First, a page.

Onboarding During a Pandemic
By Les Shaver
One company relies on technology, peer pressure to acclimate new employees.
As the COVID-19 pandemic gripped the nation, many companies laid off and furloughed employees. Edgewood and Vantage Management, which operates 200 affordable and market-rate multi-family residential communities in 10 states plus the District of Columbia, weren’t among that group.
Instead, the firm was adding to its 900-person workforce nationwide. Approximately 90 percent of these associates work onsite.
“Our hiring has not slowed down,” says Jason Salamon, Senior Vice President of Human Resources for Edgewood and Vantage. “We are one of those essential businesses with thousands of residents needing us to take care of the property that they call home. So, we continue to recruit and run the onboarding and new hire orientation welcome that comes along with that.”
Onboarding presents a greater challenge in this era of closed offices and social distancing. Salamon says Edgewood and Vantage’s community managers are great at training new associates when they arrive onsite. Still, the company has a centralized onboarding program to teach new hires the fundamentals about the organization, service culture and systems.
Tools like GoToMeeting, Zoom, Skype and FaceTime allow the company’s teams to “put a face with the name and be able to substitute ‘in-person’ with a different form of ‘face-to-face’.” Virtual training requires coordination, but the company already had a learning management system and virtual contingencies in place. While that was an asset, Salamon and their learning and development facilitators lost the opportunity to shake hands and work the room.
“Going to 100 percent virtual learning has changed things because there is something to be said about the in-person engagement that you can get from individuals who are sitting in a classroom with you,” Salamon says. “When it comes to training, I’ve facilitated hundreds of hours of programs in my career. It’s worth admitting that you do lose something not being in the same room as your audience.”
Part of the challenge is not knowing when people are engaged, especially if they have an aversion to being on camera.
“It’s like attending any other conference call,” Salamon says. “There’s a good chance that at some point during the session, they’re not fully listening to everything that you’re saying, or they may be multitasking.”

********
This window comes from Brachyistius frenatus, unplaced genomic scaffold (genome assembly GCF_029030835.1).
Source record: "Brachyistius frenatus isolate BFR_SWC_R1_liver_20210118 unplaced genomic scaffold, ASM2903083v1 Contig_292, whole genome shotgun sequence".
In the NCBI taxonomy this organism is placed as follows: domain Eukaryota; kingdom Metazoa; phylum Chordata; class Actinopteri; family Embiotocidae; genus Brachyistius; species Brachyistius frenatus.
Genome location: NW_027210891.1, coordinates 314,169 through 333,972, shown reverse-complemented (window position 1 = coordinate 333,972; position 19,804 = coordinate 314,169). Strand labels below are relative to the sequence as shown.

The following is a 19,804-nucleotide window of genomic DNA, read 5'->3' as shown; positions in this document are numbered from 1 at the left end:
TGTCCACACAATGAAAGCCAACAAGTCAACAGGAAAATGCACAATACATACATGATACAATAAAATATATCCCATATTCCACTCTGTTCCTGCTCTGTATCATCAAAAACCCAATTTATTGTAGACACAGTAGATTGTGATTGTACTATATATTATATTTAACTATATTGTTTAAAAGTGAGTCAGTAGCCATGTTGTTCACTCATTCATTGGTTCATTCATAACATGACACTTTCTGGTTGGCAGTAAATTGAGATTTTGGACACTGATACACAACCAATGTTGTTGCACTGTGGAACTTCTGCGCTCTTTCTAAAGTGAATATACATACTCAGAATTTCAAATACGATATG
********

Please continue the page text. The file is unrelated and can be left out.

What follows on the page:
Edgewood and Vantage found that peer nudging to go on camera has worked, as well as working towards making those appearances mandatory.
“If you can make eye contact with folks, you can tell that they’re engaged and listening and participating,” Salamon says. “Online polls or breakout rooms are becoming more and more frequent in platforms like Zoom. They make it a little bit easier to tell whether or not someone is fully engaged.”
Once the new hire gets onsite, mentoring and shadowing also create new challenges. For instance, maintenance hires can no longer perform in-unit inspections, and they are performing virtual tours for prospective residents because coming onsite creates risk in this environment. “We’re trying to limit our exposure to our residents by only going in for emergencies and preparing vacant units to become rentable,” Salamon says. “The number of opportunities that staff members may have to learn on the job is somewhat limited.”
Even in normal times, managing a dispersed workforce is challenging. Edgewood and Vantage is relying on its regional property managers and our operations leadership to be the glue that keeps its field staff connected with the corporate philosophy.
“Training and development is certainly a prime target for out-of-the-box thinking as is our way for continuing to keep our people engaged, whether we are affected by a pandemic or not,” Salamon says. “As much as we are adapting to this ‘new normal’, it is our ability to prepare for the ‘next normal’ that will set us apart.”